Lansing is the capital city of Michigan and boasts a historic state capitol building dating back to the 1870s. A British fur trader and his team discovered the area in 1790 while canoeing the Grand River. By 1847, the settlement site had 20 people, and the previous capital was set to move from Detroit to a safer, more central location.

Lansing is the birthplace of the Oldsmobile and Michigan automotive industry, which continues to employ locals. Other significant industries include government, education, insurance, and healthcare. Government attracts state workers to Lansing and recent grads looking to grow their careers. Michigan State University and private higher-education institutions offer opportunities to explore opportunities.

For a tour of Lansing's history and government, the Michigan State Capitol opens its doors to over 115,000 people a year. The Michigan History Museum, MSU Museum, and Lansing Art & Gallery also offer a mix of cultural and historical exhibits.

Like much of Michigan, outdoor stops in Lansing are gems in the city. The intimate, 20-acre Potter Park Zoo is home to 500 animals, including endangered species, situated within a more extensive 80-acre park. The Fenner Nature Center features interactive programs, trails, and wildlife. The W.J. Beal Botanical Garden features a large 19th-century educational garden and a scenic lake and park attracting visitors to Lake Lansing.

6. Ann Arbor

  • Population: 119,980
  • Median 2-Bedroom Apartment Rent: $1,823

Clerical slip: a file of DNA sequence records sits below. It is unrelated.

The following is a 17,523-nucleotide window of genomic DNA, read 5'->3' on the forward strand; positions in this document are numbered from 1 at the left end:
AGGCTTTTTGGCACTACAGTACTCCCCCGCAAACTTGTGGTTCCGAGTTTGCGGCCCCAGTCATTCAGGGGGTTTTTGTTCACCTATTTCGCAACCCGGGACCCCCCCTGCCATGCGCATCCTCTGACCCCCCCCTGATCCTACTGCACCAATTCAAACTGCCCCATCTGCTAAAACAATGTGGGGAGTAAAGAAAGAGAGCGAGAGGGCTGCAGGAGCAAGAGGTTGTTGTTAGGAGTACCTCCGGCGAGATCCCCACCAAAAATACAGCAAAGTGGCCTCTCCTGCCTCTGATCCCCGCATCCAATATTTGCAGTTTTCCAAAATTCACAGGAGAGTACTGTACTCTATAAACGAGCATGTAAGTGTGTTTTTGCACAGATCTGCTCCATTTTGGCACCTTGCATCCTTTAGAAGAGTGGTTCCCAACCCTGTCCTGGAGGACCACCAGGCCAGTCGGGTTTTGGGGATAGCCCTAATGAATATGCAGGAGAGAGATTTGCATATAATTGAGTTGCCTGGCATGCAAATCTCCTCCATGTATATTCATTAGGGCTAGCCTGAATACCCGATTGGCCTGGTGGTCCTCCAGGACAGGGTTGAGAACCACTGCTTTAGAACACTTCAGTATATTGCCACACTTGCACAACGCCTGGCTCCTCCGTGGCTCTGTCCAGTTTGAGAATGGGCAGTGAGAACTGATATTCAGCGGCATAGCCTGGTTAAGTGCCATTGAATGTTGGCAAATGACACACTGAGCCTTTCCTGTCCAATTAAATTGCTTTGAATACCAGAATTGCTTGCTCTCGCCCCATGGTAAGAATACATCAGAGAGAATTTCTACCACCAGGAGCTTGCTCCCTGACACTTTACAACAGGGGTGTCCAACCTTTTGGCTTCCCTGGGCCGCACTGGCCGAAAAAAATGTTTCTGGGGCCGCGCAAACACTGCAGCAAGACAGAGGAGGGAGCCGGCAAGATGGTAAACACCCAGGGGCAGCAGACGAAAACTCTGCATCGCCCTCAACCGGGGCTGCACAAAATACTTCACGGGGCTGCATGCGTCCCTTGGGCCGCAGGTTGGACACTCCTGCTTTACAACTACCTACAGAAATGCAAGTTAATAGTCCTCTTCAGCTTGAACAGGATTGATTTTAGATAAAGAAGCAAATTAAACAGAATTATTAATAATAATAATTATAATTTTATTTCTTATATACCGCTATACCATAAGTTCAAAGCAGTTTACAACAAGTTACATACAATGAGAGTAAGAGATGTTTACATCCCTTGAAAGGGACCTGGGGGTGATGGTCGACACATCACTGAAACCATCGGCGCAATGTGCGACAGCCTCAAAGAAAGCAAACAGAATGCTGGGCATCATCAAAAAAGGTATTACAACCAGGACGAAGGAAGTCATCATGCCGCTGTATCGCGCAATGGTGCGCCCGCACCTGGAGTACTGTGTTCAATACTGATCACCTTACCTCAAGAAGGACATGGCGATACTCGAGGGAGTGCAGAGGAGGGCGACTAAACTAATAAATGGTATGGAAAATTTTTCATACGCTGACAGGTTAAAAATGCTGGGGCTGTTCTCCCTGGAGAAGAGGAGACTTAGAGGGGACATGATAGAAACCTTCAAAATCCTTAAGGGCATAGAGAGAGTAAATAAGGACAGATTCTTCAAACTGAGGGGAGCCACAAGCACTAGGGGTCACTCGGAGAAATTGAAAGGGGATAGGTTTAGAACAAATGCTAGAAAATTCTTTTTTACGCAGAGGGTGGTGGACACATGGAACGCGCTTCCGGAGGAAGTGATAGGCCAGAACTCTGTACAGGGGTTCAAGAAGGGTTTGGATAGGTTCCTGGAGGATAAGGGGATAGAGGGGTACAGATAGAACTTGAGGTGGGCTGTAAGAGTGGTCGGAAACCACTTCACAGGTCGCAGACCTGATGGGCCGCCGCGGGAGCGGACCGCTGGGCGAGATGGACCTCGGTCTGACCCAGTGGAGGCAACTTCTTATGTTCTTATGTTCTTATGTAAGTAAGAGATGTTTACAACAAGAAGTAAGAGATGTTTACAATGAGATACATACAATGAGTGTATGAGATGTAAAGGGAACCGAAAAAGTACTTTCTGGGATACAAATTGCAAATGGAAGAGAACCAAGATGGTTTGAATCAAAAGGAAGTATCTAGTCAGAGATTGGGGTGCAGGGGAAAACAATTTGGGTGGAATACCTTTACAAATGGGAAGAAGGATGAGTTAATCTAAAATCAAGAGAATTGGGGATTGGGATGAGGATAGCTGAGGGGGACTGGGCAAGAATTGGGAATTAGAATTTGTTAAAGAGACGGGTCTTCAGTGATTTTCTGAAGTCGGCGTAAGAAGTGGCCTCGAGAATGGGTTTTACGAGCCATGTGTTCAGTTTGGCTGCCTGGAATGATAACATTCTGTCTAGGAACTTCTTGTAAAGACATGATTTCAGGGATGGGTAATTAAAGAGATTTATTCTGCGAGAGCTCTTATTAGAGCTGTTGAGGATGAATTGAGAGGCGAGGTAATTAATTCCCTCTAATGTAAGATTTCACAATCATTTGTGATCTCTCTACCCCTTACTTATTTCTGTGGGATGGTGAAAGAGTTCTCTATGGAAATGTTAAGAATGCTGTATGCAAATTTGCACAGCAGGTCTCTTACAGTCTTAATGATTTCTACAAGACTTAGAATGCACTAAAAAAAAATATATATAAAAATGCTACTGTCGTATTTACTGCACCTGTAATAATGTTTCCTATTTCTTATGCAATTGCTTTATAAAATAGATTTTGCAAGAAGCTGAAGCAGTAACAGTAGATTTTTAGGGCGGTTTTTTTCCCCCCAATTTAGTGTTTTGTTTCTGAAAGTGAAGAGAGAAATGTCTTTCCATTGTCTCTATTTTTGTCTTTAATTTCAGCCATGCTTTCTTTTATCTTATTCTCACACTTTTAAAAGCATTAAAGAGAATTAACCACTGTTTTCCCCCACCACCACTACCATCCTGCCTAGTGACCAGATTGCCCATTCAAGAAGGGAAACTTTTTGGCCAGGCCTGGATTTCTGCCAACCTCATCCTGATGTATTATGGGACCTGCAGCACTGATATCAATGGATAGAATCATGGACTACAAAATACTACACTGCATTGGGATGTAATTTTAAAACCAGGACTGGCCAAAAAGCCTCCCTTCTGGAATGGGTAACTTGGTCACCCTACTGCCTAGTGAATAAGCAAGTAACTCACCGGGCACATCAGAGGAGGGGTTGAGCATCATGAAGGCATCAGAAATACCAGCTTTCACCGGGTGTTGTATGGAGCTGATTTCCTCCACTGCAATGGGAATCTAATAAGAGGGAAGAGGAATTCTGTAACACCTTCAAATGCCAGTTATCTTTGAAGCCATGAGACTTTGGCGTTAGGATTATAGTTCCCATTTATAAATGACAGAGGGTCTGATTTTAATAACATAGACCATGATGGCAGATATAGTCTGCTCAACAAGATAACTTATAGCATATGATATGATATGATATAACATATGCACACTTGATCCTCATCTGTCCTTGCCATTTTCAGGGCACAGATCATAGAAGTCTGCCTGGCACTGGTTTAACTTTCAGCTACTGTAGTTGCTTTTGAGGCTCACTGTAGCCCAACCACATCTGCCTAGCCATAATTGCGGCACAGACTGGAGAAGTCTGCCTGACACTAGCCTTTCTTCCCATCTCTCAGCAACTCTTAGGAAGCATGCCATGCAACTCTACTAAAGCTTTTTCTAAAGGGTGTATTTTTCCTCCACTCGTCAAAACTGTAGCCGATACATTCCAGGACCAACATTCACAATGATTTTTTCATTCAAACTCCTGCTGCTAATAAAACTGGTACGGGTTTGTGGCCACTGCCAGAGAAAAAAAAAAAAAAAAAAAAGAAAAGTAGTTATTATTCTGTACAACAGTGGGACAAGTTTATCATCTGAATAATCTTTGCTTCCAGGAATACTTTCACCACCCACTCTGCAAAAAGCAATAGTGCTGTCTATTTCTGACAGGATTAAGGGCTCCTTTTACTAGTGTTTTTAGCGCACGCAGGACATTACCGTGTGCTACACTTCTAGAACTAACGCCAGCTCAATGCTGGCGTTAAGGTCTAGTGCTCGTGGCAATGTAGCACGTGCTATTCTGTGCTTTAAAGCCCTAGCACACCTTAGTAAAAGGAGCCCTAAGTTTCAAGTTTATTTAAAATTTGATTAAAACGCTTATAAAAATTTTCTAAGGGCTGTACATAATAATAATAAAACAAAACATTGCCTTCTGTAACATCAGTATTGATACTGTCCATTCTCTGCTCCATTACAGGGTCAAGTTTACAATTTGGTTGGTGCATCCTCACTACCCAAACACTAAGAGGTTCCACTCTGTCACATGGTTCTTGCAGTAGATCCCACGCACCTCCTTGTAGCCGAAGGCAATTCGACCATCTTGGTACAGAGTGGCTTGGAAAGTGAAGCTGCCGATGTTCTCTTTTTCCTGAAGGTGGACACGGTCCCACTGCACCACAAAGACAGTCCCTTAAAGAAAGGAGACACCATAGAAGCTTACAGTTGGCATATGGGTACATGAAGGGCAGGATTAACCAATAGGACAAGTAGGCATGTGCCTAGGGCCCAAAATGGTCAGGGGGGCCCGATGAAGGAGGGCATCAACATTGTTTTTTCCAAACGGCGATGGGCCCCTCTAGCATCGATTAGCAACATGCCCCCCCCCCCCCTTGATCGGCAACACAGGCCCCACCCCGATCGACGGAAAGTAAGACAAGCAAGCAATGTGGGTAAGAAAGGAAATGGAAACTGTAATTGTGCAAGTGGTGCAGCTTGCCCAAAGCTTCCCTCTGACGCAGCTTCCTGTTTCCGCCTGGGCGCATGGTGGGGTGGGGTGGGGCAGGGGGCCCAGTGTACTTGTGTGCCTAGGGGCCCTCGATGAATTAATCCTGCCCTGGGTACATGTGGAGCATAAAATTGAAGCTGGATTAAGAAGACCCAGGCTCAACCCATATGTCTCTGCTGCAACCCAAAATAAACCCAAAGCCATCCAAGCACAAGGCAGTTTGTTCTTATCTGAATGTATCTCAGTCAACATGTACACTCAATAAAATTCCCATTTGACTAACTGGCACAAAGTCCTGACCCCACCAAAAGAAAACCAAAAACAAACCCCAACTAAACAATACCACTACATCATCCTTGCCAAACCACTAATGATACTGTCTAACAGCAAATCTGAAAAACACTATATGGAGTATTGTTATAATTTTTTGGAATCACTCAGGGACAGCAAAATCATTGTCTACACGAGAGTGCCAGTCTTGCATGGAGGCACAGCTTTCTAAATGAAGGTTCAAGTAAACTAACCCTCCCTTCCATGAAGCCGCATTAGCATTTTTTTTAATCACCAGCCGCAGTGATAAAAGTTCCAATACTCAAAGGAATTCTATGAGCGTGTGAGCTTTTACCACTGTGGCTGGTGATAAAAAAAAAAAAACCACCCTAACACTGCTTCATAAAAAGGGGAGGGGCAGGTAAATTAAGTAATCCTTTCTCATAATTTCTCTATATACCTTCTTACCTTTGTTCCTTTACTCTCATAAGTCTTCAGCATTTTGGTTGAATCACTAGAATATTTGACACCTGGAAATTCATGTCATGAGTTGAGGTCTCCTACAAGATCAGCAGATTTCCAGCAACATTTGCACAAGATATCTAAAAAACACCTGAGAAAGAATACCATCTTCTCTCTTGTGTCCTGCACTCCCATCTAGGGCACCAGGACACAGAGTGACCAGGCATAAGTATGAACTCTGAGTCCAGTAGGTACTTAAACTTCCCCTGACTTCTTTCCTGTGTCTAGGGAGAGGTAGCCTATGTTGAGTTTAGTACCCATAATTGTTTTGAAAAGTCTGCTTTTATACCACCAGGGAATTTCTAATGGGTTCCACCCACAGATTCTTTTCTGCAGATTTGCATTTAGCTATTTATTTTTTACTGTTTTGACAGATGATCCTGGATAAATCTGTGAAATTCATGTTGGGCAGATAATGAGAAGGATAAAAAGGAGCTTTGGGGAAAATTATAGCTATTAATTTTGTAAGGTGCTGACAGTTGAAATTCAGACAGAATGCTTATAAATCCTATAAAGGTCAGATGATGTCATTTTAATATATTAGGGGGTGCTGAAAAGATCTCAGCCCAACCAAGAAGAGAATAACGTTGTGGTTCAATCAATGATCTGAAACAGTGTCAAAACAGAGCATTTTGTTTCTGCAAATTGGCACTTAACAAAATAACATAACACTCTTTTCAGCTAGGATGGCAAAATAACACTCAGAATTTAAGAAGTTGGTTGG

• Median Household Income: $65,745
  • Walk Score: 50
  • Transit Score: 48
  • Bike Score: 69

Ann Arbor, Michigan was founded in 1825 by land speculators and named for their wives, who were both called Ann. After vying for a shot at housing the state capital and losing their bid, the city became home to the historic University of Michigan in 1837. The arrival of the Michigan Central Railroad also attracted settlers to the area and saw an explosion in growth and new immigration. During the 1960s and 1970s, the city became an integral location for liberal politics and activism with a countercultural vibe.

Ann Arbor welcomes Millenials with open arms and ranks high for family-friendliness and quality schools. Research and development, data security, IT and software platforms, and artificial intelligence development are all key industries and markets in the city. College students attend the University of Michigan, which is known for its research programs.

The historical and cultural attractions in Ann Arbor are framed in tree-lined streets. The University of Magician's campus offers tours, fine museums, and facilities with surrounding shops and eateries. Ann Arbor is also a college football town with its crowning University of Michigan Stadium, nicknamed "The Big House." The oversized stadium is among the biggest in the US and third-largest in the world.

For a cultural stop, the University of Michigan of Art is among the finest university museums in the US and boasts a unique collection of Asian art. The University of Michigan Museum of Natural History shows off the latest scientific research, exhibits, and dinosaur displays.

Locals reconnect with nature at the 300-acre Matthaei Botanical Gardens, which showcases outdoor displays, nature trails, and formal gardens with a conservatory. The Nichols Arboretum is filled with paths and picking spots for a lazy afternoon reprieve.

Final Thoughts - Where Should I Move to In Michigan?

Michigan is filled with natural beauty, urban amenities, and plenty of cultural stops. Whether you want to live in the heart of Detroit in a high-rise condo or an idyllic suburb in a quiet apartment, you can find what you're looking for in the Wolverine State. Ready to make a move to Michigan? Sign up for Apartment list to find the best places to live in Michigan.

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Susan Finch is a freelance writer and content manager focusing on local experiences, travel, and anything relating to really good food and craft brews. Her work has appeared in travel guidebooks and national magazines and newspapers. Read More